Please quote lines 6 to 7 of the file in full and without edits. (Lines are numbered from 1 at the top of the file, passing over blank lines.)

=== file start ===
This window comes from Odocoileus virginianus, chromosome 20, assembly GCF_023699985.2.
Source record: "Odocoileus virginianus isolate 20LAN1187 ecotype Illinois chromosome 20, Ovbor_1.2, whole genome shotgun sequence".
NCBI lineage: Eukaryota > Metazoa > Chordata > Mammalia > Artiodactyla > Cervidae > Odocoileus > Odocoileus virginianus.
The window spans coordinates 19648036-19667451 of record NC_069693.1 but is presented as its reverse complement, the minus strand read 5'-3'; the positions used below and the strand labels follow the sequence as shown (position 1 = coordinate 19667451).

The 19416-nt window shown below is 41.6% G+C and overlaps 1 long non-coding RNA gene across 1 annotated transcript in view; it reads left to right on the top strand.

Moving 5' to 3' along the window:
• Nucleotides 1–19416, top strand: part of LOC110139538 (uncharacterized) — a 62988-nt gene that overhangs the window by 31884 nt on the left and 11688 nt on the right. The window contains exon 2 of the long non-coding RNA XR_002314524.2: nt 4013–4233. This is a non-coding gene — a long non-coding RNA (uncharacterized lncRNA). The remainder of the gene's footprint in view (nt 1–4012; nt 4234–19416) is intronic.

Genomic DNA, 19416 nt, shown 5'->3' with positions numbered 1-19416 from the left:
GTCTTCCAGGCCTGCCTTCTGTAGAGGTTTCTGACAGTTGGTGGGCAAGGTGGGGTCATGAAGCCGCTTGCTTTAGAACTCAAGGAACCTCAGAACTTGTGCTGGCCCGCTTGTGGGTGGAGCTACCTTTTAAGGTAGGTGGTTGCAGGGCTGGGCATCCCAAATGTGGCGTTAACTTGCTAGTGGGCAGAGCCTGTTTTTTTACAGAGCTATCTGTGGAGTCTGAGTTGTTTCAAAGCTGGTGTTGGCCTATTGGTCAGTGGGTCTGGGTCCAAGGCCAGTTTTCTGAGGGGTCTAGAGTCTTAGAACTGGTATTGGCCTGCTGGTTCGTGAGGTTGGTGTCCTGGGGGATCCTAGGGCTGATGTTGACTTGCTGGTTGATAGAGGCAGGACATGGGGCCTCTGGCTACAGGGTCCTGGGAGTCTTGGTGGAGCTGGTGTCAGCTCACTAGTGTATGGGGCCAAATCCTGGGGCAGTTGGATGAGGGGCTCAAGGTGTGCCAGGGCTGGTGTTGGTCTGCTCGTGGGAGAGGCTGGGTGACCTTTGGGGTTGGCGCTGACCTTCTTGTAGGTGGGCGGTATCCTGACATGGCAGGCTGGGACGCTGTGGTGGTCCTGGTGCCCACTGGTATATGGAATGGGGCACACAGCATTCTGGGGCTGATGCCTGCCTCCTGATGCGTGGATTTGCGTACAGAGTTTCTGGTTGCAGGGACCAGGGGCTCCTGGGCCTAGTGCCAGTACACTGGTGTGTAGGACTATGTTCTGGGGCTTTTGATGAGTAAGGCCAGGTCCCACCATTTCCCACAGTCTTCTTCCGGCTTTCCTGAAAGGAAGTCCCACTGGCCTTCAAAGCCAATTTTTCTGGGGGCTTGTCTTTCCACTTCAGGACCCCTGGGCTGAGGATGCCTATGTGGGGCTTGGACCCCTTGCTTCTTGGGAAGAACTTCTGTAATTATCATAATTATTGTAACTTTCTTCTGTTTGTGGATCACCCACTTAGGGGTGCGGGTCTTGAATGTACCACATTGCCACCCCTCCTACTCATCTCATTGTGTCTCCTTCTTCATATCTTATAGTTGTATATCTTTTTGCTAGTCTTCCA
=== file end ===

Moving 5' to 3' along the window:
• Nucleotides 1–19416, top strand: part of LOC110139538 (uncharacterized) — a 62988-nt gene that overhangs the window by 31884 nt on the left and 11688 nt on the right. The window contains exon 2 of the long non-coding RNA XR_002314524.2: nt 4013–4233. This is a non-coding gene — a long non-coding RNA (uncharacterized lncRNA). The remainder of the gene's footprint in view (nt 1–4012; nt 4234–19416) is intronic.